Published online by Cambridge University Press: 26 January 2010
This volume brings together a collection of essays that focuses specifically on themes connected with the analysis of social complexity in the third to first millennium bce in the Eurasian steppe. This dialogue stems from a symposium held at the University of Pittsburgh in February 2006 that sought to evaluate current trends and to determine new directions for the study of Eurasian steppe archaeology. What became apparent during this meeting was that the steppe region has moved firmly into the spotlight of world prehistory and contemporary archaeological theory. No longer viewed as closed geopolitical spheres, the territories of the former Soviet Union and neighboring regions, and the traditions of research that have addressed these areas, have become promising new arenas of international collaboration. Important questions surrounding the emergence and diffusion of agricultural and pastoral adaptations, early metallurgical technologies and their use, and the role of mobile pastoralist societies in China, Central Asia, and Europe have become significant topics within scholarly discourse in recent years. Such issues are clearly reflected in the publication of three new, seminal books in 2007 on the Bronze and Iron Ages of the steppe region (Anthony 2007 ; Kohl 2007 ; Koryakova and Epimakhov 2007).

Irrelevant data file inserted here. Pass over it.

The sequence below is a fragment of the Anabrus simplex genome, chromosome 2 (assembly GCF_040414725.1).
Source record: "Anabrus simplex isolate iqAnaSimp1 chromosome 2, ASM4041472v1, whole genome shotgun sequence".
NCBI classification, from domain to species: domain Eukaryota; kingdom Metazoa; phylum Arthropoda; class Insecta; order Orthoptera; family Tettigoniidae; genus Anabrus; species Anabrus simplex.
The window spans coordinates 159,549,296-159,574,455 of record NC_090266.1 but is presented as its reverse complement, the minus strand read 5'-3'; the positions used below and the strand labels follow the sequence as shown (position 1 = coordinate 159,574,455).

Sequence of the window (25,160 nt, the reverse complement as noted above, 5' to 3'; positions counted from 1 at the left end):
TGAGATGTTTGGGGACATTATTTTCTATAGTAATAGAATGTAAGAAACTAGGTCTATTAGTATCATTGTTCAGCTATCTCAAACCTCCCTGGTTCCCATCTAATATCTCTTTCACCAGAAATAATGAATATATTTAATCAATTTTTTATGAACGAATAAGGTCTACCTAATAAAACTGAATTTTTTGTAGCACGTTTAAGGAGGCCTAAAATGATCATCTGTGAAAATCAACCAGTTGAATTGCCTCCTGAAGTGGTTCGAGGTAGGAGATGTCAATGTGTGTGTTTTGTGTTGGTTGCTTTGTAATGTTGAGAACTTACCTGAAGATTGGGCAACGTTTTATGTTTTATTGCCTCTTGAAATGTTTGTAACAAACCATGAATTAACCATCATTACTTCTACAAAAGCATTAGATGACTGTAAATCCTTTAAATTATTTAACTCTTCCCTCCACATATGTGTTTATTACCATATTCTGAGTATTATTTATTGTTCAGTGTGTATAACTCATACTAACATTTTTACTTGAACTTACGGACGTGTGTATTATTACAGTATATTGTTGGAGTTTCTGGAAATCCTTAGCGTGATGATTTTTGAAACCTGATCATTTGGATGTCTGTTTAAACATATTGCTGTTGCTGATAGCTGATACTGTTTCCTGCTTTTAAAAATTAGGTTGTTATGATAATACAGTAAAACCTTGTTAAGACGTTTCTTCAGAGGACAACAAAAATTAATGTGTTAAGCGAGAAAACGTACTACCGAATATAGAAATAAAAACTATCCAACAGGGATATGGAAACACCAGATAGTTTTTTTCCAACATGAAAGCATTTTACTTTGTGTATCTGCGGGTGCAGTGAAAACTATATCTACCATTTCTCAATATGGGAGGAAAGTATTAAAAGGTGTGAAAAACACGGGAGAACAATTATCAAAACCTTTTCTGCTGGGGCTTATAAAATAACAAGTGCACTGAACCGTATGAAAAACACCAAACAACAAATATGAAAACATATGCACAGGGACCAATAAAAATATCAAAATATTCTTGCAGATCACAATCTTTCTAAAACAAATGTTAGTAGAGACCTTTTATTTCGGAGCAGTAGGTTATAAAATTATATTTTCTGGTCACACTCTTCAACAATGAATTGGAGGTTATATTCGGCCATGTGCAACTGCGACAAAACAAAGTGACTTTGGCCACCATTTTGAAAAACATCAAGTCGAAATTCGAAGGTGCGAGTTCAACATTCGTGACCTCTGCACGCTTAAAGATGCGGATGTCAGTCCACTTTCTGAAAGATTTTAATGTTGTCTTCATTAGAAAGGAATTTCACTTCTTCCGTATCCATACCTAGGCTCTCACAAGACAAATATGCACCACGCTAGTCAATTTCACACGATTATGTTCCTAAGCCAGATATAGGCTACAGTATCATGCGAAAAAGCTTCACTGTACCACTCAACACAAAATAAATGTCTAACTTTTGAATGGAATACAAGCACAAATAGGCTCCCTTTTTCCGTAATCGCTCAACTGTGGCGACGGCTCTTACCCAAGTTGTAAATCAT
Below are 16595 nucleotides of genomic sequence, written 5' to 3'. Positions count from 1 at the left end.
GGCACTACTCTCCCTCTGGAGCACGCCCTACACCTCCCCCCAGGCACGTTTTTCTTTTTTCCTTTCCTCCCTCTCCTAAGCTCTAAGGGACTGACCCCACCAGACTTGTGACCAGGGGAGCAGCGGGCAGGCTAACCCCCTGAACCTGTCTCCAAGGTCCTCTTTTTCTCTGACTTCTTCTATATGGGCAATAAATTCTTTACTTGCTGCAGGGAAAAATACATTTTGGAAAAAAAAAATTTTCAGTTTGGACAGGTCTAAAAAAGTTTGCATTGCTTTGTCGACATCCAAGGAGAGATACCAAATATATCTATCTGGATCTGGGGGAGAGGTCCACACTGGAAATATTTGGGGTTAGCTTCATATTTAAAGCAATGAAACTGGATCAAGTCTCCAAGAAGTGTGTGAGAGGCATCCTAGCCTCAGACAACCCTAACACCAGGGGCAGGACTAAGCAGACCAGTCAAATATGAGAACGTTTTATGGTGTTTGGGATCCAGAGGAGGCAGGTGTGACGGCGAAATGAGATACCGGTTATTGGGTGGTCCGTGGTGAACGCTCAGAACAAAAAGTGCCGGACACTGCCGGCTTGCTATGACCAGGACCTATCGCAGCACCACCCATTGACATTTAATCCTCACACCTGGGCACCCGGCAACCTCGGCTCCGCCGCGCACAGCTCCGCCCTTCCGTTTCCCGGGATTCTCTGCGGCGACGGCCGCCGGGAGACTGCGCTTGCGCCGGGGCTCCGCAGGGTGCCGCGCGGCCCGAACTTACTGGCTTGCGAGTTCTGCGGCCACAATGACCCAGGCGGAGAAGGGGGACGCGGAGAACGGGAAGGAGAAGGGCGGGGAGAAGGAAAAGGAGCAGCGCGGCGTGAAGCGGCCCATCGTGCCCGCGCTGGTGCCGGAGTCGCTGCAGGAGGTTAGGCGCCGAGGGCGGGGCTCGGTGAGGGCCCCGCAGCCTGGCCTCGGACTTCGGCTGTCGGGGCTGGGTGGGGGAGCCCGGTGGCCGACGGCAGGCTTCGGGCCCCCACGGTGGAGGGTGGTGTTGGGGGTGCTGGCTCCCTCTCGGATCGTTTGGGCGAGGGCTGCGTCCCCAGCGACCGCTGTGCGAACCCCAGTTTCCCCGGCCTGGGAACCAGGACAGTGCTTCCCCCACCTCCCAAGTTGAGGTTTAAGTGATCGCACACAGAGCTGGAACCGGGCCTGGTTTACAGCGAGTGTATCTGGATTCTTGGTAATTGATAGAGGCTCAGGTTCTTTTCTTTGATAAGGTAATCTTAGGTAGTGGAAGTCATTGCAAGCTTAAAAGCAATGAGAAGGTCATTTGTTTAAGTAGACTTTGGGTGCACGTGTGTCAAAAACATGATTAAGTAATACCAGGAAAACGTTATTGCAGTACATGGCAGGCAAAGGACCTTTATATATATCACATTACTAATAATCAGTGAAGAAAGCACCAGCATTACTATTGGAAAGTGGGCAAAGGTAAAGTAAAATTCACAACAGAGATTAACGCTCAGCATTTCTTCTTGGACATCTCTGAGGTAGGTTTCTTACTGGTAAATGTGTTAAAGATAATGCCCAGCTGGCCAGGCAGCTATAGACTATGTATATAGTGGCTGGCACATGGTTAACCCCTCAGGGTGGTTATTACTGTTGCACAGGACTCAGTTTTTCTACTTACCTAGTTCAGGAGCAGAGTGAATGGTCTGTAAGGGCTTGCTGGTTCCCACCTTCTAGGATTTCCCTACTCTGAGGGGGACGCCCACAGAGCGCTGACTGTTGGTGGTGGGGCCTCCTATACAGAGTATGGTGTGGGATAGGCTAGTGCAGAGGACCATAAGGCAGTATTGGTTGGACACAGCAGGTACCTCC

The chapters offered within this volume not only examine these important issues in steppe archaeology but also seek to contribute more specifically to a broader comparative theoretical analysis of early social complexity in world prehistory.